For a striking example of how wrong this assumption can be, you need look no further than the tiny Chlorella alga that can be found living symbiotically inside the fresh-water ciliate Paramecium. When it's not living inside Paramecium, Chlorella is subject to infection by PBCV-1 (the Paramecium bursaria Chlorella virus).
|Tiny green Chlorella cells can be seen here growing|
inside Paramecium. The full Paramecium cell is
shown in the inset at lower left. (Photo by Charles Krebs.)
The only thymidylate synthase gene in Chlorella's genome codes for a protein with 508 amino acids. The PBCV-1 virus version of this gene codes for a much shorter protein with only 216 amino acids. It turns out there's a perfectly good explanation for the size difference. Like other small algae (such as Micromonas, Ostreococcus, and Bathycoccus) and certain protozoans as well, Chlorella has evolved a bifunctional enzyme. In Chlorella, the same enzyme acts as both a thymidylate synthase and as a dihydrofolate reductase. In most higher organisms, two different enzymes carry out these functions. Organisms that have the dual-function enzyme are presumed to have developed this capability through a gene fusion event sometime in the (most likely distant) past.
It turns out the PBCV-1 virus synthase not only isn't bifunctional, it carries out its thymidylate reaction by an entirely different mechanism than that used in the host enzyme. The host enzyme employs folate (but no flavins) as a cofactor, whereas PBCV-1 is strictly dependent on flavin adenine dinucleotide (FAD), as verified experimentally by Graziani et al. in 2006. We now know that many bacteria use the FAD version of this enzyme (often called ThyX, as disintguished from ThyA, the folate-only enzyme). And the FAD users all have relatively small thymidylate synthases, of about 200 to 300 amino acids.
The above scenario isn't exclusive to Chlorella and PBCV-1. It turns out, certain other small algae (Micromonas, Ostreococcus, and Bathycoccus; all happen to be salt-water algaae) have a bifunctional thymidylate kinase, yet they are subject to infection by viruses that use the much smaller, mono-functional flavin-binding enzyme.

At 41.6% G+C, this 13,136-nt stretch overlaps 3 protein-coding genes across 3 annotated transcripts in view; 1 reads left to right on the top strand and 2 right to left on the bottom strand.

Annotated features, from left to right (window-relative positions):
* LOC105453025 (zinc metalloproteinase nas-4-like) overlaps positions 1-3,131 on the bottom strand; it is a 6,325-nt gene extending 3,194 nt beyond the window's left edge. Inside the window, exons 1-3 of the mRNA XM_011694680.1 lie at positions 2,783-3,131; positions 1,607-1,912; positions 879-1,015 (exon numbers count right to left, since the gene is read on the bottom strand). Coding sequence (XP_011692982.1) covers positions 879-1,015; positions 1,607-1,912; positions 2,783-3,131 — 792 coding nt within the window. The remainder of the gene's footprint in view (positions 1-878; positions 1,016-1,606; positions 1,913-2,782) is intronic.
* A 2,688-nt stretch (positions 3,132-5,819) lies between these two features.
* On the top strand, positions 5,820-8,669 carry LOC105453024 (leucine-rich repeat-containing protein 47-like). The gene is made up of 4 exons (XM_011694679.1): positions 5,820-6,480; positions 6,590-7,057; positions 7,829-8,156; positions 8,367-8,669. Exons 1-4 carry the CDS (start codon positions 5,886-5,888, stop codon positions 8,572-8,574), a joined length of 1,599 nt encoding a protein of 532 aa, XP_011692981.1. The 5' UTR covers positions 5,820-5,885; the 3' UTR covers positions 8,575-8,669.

In all these cases, the virus uses an entirely different style of enzyme than the host to carry out TMP production. There is essentially zero chance that the virus derived its enzyme from the host (or vice versa), because the reaction mechanisms of ThyA and ThyX are radically different. (For more detail on this, see the excellent review article at http://www.ncbi.nlm.nih.gov/books/NBK6401/.) These aren't orthologues; these aren't paralogues; these are entirely different enzymes.
So where did the virus get its thymidylate synthase from, if not the host?
If you take the protein sequence for the PBCV-1 thymidylate synthase and run a BLAST search at UniProt.org, the best non-viral hits (in the range of 58% identities, 77% similarities, E-value 10-69) are for the thymidylate synthases of Prochlorococcus marinus and other cyanobacteria, with cyanophages also scoring high. This makes a great deal of sense, because the photosynthetic Prochlorococcus and its relatives are thought to be some of the most ancient bacteria on earth (possibly going back 3.8 billion years). They're thought to be the ancestors of chloroplasts. At one point, they were almost certainly the predominant life form in the oceans. Since phycodnaviruses (of which PBCV-1 is a member) are thought to be quite ancient, it's entirely possible they got their thymidylate synthase from cyanobacteria. That's certainly what the protein-sequence evidence suggests.
I'll go with the evidence.